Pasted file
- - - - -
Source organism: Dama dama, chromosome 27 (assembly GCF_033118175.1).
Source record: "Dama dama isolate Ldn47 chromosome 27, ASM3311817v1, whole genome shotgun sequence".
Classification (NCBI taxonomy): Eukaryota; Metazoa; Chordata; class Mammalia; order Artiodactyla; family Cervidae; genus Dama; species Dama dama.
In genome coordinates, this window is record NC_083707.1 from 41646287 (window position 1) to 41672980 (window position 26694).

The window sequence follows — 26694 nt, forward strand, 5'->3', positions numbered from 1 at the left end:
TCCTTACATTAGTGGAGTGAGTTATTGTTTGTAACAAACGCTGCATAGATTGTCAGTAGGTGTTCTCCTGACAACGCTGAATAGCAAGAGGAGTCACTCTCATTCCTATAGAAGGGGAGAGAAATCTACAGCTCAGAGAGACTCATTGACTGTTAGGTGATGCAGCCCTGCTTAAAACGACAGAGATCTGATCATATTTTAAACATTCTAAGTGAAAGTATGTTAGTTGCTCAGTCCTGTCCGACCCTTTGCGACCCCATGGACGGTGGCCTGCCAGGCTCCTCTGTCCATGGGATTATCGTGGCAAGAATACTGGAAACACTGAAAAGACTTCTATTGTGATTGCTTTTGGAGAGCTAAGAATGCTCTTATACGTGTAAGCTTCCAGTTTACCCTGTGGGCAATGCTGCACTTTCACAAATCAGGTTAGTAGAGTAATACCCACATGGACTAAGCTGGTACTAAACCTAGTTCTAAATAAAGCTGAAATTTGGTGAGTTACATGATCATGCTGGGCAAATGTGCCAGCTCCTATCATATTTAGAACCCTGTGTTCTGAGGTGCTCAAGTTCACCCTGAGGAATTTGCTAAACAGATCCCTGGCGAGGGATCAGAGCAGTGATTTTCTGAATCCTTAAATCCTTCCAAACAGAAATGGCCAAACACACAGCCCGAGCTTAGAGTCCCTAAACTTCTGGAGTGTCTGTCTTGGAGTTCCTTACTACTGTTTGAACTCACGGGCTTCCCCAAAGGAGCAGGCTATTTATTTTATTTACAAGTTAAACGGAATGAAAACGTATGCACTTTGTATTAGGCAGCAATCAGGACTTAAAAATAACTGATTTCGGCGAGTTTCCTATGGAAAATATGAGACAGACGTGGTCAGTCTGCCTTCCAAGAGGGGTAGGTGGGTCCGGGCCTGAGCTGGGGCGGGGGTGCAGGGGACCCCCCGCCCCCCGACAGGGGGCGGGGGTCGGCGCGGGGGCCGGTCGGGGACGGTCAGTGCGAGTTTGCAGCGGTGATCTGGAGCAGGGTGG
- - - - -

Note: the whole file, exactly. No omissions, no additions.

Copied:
Source organism: Dama dama, chromosome 27 (assembly GCF_033118175.1).
Source record: "Dama dama isolate Ldn47 chromosome 27, ASM3311817v1, whole genome shotgun sequence".
Classification (NCBI taxonomy): Eukaryota; Metazoa; Chordata; class Mammalia; order Artiodactyla; family Cervidae; genus Dama; species Dama dama.
In genome coordinates, this window is record NC_083707.1 from 41646287 (window position 1) to 41672980 (window position 26694).

The window sequence follows — 26694 nt, forward strand, 5'->3', positions numbered from 1 at the left end:
TCCTTACATTAGTGGAGTGAGTTATTGTTTGTAACAAACGCTGCATAGATTGTCAGTAGGTGTTCTCCTGACAACGCTGAATAGCAAGAGGAGTCACTCTCATTCCTATAGAAGGGGAGAGAAATCTACAGCTCAGAGAGACTCATTGACTGTTAGGTGATGCAGCCCTGCTTAAAACGACAGAGATCTGATCATATTTTAAACATTCTAAGTGAAAGTATGTTAGTTGCTCAGTCCTGTCCGACCCTTTGCGACCCCATGGACGGTGGCCTGCCAGGCTCCTCTGTCCATGGGATTATCGTGGCAAGAATACTGGAAACACTGAAAAGACTTCTATTGTGATTGCTTTTGGAGAGCTAAGAATGCTCTTATACGTGTAAGCTTCCAGTTTACCCTGTGGGCAATGCTGCACTTTCACAAATCAGGTTAGTAGAGTAATACCCACATGGACTAAGCTGGTACTAAACCTAGTTCTAAATAAAGCTGAAATTTGGTGAGTTACATGATCATGCTGGGCAAATGTGCCAGCTCCTATCATATTTAGAACCCTGTGTTCTGAGGTGCTCAAGTTCACCCTGAGGAATTTGCTAAACAGATCCCTGGCGAGGGATCAGAGCAGTGATTTTCTGAATCCTTAAATCCTTCCAAACAGAAATGGCCAAACACACAGCCCGAGCTTAGAGTCCCTAAACTTCTGGAGTGTCTGTCTTGGAGTTCCTTACTACTGTTTGAACTCACGGGCTTCCCCAAAGGAGCAGGCTATTTATTTTATTTACAAGTTAAACGGAATGAAAACGTATGCACTTTGTATTAGGCAGCAATCAGGACTTAAAAATAACTGATTTCGGCGAGTTTCCTATGGAAAATATGAGACAGACGTGGTCAGTCTGCCTTCCAAGAGGGGTAGGTGGGTCCGGGCCTGAGCTGGGGCGGGGGTGCAGGGGACCCCCCGCCCCCCGACAGGGGGCGGGGGTCGGCGCGGGGGCCGGTCGGGGACGGTCAGTGCGAGTTTGCAGCGGTGATCTGGAGCAGGGTGG